It had already been a memorable evening. After expressing genuine happy surprise to see the Parish mostly packed on a Monday night for their first headlining show in Austin, Dublin band Little Green Cars had played an hour’s worth of radiant and engaging atmospheric indie-pop songs drawn from their Glassnote albums “Ephemera” and “Absolute Zero.”
Co-leaders Stevie Appleby and Faye O’Rourke traded lead vocals out front, but most everyone in the six-piece outfit contributed vocals, underscoring the significant musical talent that accompanied their contagious youthful enthusiasm. Simply put, this is a band that loves playing music together, and they share that joy with the audience.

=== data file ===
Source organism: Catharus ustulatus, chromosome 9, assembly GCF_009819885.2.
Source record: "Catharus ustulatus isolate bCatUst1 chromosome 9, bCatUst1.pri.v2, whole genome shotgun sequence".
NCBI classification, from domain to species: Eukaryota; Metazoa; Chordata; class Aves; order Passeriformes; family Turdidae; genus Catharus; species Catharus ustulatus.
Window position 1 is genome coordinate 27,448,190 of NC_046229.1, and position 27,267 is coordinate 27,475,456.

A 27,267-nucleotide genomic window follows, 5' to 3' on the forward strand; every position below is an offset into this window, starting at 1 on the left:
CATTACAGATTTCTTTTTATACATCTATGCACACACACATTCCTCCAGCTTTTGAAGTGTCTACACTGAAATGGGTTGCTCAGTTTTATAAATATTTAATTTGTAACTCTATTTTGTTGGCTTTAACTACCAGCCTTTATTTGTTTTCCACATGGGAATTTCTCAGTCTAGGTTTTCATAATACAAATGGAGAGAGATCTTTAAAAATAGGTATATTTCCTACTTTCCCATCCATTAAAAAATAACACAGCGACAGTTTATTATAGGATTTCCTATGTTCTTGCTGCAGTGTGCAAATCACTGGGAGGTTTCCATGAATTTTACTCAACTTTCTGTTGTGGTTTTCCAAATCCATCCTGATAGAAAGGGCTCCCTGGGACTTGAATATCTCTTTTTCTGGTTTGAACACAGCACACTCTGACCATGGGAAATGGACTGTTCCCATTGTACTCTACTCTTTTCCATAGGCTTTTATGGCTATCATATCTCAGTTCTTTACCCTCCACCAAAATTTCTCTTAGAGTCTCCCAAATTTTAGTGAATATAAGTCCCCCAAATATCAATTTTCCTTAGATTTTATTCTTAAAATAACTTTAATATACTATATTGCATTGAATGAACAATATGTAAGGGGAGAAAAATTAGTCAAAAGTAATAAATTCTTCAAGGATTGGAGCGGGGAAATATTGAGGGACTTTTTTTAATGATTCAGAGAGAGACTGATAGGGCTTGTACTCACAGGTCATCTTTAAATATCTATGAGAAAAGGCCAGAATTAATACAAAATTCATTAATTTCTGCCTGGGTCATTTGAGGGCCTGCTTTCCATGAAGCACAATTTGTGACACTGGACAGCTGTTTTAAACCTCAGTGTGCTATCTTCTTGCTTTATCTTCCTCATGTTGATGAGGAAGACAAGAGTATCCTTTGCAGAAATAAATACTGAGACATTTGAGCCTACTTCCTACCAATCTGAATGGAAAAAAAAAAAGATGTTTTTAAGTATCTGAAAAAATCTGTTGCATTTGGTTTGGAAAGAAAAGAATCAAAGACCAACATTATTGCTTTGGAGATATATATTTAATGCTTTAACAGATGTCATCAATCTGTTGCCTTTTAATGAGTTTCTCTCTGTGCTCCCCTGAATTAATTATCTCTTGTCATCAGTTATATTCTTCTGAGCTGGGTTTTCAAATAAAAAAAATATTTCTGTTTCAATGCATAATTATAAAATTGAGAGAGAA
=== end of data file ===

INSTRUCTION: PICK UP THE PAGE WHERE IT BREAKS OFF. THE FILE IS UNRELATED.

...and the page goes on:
Between songs, the band proved as personally charming as their music was magical. Early on, Appleby read a stream-of-consciousness poem that felt like a spiritual kin to Bob Dylan’s landmark “Last Thoughts on Woody Guthrie.” O’Rourke asked if there were any teenagers in the audience and spoke of trying, at 24, to stay in touch with the spark of those years, as she launched into a song she wrote when she was 16.
Perhaps most poignant was when Appleby introduced the crowd favorite “The John Wayne” with a story about a fan in Portland, Ore., they’d met on this tour who’d told them of a good friend and fellow fan of the group who’d recently been lost to suicide. Appleby’s honest reflection on the meaning of music in such moments resonated, especially in a town where the music community was still grieving a similar recent loss.
And then, in the encore, this happened:
It’s a night few who attended will soon forget. Little Green Cars may have been elated to have a good-sized crowd at the Parish on a Monday night, but the next time they come through town, the growth might be exponential from word-of-mouth alone.